BRUSSELS (AP) For a refugee, competing in the Olympics is an improbable dream. Now, former Iranian taekwondo fighter Raheleh Asemani seeks to go one better - earn a medal for her newly adopted nation, Belgium.
Asemani, who was among the candidates being considered by the IOC for a team of refugee athletes to compete in Rio de Janeiro, gained Belgian citizenship on April 13.
For her to switch from possibly representing the refugees to competing for Belgium, she needs the International Olympic Committee's blessing and IOC President Thomas Bach said in an interview with the Le Soir paper published Wednesday that she indeed would get such approval.
Asemani left Iran more than three years ago and came to Belgium where, under difficult conditions and with financial help from local federations, she was able to compete.
''It was a tough time. I could not use my nationality during (Olympic) qualifying,'' Asemani told The Associated Press.
She was able to qualify only with a refugee exemption by competing under the World Taekwondo Federation flag. Now the time has come to show her gratitude for her new homeland.
''I have everything from Belgium,''' she said. ''I trained really hard in Belgium. Everything was all right for me in Belgium. So what can be more beautiful than to have a country at the Olympic Games? For the overwhelming majority of competitors, nationhood is a given. But for refugees, lack of it can mean an early end to an international career.''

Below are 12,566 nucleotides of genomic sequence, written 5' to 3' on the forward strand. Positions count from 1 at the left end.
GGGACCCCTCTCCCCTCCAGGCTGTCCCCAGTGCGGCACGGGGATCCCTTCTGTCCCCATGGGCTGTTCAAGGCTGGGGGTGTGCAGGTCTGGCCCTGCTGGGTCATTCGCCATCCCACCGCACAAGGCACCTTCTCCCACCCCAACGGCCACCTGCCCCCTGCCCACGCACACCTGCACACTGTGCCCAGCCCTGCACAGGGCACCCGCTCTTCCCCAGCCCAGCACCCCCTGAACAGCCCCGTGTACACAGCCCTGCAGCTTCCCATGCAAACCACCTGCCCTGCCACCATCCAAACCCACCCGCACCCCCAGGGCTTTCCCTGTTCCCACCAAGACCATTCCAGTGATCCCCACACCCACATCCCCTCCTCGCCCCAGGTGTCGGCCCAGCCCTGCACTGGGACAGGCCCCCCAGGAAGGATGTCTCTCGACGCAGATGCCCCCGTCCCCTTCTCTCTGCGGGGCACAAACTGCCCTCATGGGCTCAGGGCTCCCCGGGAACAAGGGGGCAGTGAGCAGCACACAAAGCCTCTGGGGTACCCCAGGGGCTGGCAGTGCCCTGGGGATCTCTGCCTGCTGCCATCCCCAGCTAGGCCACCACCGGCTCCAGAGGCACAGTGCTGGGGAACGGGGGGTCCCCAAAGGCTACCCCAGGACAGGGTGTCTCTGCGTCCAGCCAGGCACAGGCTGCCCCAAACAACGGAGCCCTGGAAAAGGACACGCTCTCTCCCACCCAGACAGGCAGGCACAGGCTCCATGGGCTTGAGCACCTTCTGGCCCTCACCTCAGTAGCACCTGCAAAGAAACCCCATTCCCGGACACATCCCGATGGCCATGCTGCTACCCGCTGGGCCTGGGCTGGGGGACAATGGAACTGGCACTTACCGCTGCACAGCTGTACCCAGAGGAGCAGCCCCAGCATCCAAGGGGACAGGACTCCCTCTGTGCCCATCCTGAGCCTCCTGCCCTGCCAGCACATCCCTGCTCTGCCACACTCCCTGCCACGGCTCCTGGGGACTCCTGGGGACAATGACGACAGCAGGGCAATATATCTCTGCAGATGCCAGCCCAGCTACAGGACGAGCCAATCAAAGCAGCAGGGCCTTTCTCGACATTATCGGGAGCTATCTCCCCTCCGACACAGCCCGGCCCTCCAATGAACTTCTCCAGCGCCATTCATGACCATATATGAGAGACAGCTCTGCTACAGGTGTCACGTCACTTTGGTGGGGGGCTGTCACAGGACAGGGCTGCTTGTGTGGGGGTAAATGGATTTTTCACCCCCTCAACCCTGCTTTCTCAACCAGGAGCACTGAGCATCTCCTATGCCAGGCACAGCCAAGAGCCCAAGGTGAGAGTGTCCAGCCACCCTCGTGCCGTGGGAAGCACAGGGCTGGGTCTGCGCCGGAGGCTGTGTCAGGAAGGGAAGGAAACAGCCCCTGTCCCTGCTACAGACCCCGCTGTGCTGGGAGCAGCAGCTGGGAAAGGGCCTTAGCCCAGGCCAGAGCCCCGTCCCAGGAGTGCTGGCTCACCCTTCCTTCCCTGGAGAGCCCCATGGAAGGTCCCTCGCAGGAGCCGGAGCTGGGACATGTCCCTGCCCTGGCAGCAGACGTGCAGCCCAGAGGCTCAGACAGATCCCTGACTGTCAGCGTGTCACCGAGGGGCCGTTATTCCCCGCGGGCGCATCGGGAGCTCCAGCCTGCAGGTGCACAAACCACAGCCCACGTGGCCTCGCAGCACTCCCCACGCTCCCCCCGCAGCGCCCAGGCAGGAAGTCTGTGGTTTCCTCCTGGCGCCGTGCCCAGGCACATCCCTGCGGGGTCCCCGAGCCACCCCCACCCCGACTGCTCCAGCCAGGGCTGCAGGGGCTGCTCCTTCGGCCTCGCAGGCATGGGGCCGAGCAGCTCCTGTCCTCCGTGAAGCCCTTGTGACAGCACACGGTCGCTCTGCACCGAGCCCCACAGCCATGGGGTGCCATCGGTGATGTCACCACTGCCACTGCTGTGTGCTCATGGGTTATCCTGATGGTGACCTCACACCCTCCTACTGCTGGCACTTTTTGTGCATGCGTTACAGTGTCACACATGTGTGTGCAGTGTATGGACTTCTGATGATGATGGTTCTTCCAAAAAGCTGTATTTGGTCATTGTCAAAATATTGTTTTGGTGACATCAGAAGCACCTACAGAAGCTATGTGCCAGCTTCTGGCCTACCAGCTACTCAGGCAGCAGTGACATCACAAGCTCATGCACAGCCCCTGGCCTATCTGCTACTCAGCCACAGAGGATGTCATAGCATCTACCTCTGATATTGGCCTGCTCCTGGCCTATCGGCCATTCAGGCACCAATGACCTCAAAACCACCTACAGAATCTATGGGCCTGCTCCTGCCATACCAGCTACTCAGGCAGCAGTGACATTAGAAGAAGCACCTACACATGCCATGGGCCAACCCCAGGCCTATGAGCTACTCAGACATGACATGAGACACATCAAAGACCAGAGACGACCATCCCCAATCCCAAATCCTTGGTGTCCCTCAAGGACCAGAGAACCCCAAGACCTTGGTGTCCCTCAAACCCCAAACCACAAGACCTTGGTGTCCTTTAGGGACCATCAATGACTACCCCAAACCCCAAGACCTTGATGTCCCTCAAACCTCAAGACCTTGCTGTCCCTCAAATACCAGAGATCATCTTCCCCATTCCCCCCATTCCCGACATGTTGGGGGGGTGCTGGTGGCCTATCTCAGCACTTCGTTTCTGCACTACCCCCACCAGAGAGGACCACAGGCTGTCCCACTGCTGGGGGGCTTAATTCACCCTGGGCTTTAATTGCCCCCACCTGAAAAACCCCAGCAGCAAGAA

Asemani stood out in Iran's male-dominated society by winning a silver medal at the 2010 Asian Games in Guangzhou, China. Two years later, after missing out on the London Olympics, her career seemed to be on the wane at 23.
When she visited an aunt in Belgium soon after, though, she picked up training again, and may have fallen further out of grace with Iranian authorities when she fought an Israeli as part of a Belgian squad.
Asemani was reluctant to discuss the politics surrounding her asylum status before she gained Belgian citizenship. But without a nation, she could not compete in major qualifying events, and her Olympic hopes were all but buried.
''Mentally, it broke me down,'' she said. ''But my papa kept saying, `You will go to qualifying, I am sure about it.'''
Then, last year, the IOC took up the cause of refugee athletes. Asemani was one of 43 athletes singled out for consideration for the team, which is expected to have between five and 10 members and will be announced by the IOC in early June.
''It was important, first and foremost, to get to the games. Now, it is better for me to be in the Belgian team, because I am Belgian now,'' she said in more than passable Dutch she has learned since moving.
''Now Belgium feels like my country,'' she said. ''What can be more beautiful for me? I can do something for my country.''
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